Water Treatment

All described properties of Fe(0) nanoparticles can be even used for decomposition of pollutants contained in the waste water, mainly for treatment of industrial sewage and hutch water. The usage of nanoiron can represent a significant qualitative step in the classical technologies of water treatment including drinking water. The extremely reactive iron nanoparticles thus offer a possibility to solve long-lasting problems with a high content of uranium and arsenic in a variety of localities in the Central Europe. They can be also used for a reduction of the content of heavy metals, nitrates and phosphates in the drinking water. Just these inorganic pollutants, which are hardly or expensively removed by standard technologies, are effectively removed by Fe(0) nanoparticles. Although this field of usage of zero-valent iron is in its early stage for the present, in forthcoming years, we can expect a boom of their application in the area of waste water. Beside significant decontamination effect, their advantage relies on the formation of non-toxic product of oxidation of nanoparticles (very often Fe3O4), which is either deposited in the given locality and almost negligibly increases the natural occurrence of iron oxides or comes to filtration devices of cleaning units. In order to utilize these Fe(0) nanoparticles in the treatment of waste water, NANO IRON, s.r.o. company developed NANOFER 25 product which exhibits a large surface area along with an extraordinary reactivity in contact with pollutants. Thus, this product simultaneously acts as a solid sorbent, which may bind colloidal and solid impurities contained in the water.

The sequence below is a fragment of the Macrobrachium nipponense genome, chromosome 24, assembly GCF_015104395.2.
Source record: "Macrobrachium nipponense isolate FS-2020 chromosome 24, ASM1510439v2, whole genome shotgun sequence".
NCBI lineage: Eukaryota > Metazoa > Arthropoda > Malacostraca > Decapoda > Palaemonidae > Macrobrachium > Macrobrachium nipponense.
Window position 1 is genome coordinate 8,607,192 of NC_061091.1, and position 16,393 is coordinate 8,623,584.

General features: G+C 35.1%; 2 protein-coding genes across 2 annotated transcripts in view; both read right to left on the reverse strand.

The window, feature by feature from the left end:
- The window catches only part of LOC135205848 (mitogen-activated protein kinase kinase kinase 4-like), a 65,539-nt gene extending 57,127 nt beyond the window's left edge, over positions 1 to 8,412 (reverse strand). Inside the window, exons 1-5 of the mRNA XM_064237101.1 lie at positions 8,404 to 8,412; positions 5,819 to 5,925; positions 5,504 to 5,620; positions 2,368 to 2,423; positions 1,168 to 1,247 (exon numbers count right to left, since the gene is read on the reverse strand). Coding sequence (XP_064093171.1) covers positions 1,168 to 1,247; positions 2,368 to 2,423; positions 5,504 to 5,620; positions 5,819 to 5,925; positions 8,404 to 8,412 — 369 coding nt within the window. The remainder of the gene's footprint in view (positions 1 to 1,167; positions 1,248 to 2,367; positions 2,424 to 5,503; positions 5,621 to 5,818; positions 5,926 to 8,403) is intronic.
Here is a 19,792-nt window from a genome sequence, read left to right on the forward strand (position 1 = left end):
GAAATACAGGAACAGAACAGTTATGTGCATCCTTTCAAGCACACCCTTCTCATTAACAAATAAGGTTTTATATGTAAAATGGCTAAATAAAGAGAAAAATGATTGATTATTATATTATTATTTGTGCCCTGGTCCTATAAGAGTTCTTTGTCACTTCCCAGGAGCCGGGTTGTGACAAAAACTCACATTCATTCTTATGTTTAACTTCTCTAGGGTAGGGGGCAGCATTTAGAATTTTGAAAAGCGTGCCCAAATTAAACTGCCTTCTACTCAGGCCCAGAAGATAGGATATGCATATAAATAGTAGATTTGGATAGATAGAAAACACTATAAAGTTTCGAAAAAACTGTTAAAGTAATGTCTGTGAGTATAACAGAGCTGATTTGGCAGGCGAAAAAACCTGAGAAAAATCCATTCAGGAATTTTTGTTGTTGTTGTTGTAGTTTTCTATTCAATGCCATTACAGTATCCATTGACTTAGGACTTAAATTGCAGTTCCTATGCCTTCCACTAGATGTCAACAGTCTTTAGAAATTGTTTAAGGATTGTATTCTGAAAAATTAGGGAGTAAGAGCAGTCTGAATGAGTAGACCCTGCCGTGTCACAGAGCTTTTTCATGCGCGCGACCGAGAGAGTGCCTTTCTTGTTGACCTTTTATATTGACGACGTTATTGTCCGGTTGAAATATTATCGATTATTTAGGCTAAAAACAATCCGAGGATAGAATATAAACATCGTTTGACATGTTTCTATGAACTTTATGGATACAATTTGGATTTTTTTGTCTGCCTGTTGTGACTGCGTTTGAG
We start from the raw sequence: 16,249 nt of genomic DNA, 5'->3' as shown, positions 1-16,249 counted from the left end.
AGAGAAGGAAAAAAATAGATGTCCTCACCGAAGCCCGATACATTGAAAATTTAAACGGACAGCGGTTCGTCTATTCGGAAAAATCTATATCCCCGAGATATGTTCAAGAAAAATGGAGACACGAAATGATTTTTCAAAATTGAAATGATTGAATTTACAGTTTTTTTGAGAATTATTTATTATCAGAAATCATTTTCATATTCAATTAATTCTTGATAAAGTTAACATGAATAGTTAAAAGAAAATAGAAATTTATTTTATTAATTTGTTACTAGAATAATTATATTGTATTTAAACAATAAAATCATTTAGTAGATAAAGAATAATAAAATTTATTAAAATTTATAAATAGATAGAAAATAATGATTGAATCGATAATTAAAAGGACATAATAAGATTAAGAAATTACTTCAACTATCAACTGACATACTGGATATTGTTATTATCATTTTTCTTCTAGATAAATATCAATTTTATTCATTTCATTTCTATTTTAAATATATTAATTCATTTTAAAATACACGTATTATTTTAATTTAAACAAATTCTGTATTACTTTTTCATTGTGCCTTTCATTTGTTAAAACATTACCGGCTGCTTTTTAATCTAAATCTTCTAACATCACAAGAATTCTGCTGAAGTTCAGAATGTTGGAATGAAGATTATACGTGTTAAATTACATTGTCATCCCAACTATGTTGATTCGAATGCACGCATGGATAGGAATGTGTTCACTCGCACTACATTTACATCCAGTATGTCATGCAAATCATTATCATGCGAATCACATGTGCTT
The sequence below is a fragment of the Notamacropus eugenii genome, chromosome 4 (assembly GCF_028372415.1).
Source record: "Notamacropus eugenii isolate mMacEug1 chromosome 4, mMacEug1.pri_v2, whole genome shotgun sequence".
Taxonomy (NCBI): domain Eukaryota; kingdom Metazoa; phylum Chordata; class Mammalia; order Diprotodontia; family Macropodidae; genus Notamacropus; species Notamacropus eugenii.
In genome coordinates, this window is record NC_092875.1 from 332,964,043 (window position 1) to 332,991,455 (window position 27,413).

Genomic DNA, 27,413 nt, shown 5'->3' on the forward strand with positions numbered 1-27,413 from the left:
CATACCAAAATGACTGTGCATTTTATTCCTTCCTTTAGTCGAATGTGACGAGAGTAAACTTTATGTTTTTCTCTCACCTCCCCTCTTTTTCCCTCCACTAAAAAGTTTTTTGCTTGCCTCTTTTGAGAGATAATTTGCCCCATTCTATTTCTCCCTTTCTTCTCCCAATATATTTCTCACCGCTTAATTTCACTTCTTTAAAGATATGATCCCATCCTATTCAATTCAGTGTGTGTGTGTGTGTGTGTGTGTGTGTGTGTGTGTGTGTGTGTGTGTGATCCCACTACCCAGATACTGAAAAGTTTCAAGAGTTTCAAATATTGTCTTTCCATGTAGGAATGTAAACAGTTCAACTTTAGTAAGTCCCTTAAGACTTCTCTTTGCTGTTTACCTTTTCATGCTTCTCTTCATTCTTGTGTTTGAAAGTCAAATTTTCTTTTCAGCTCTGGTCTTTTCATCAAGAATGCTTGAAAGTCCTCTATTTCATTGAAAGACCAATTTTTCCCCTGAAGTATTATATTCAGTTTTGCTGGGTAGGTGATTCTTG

Critical evaluation of the use of different nanoscale zero-valent iron particles for the treatment of effluent water from a small biological wastewater treatment plant

In the present work, a holistic approach was applied towards processes which simultaneously occur after the treatment of real effluent water from a small biological wastewater treatment plant (SBWTP) with different nanoscale zero-valent iron (nZVI) particles. Three different types of nZVI particles were tested: in-house nZVI, commercially available Nanofer STAR and Nanofer25 slurry, which differ in reactivity and their methods of synthesis. In order to optimise the conditions for the efficient removal of selected elements, nitrogen species, and pathogenic bacteria (Coliform bacteria, Escherichia coli, Intestinal Enterococci and Clostridium perfringens), effluent water samples were treated with different iron loads from each of the investigated nZVI at various mixing and settling times.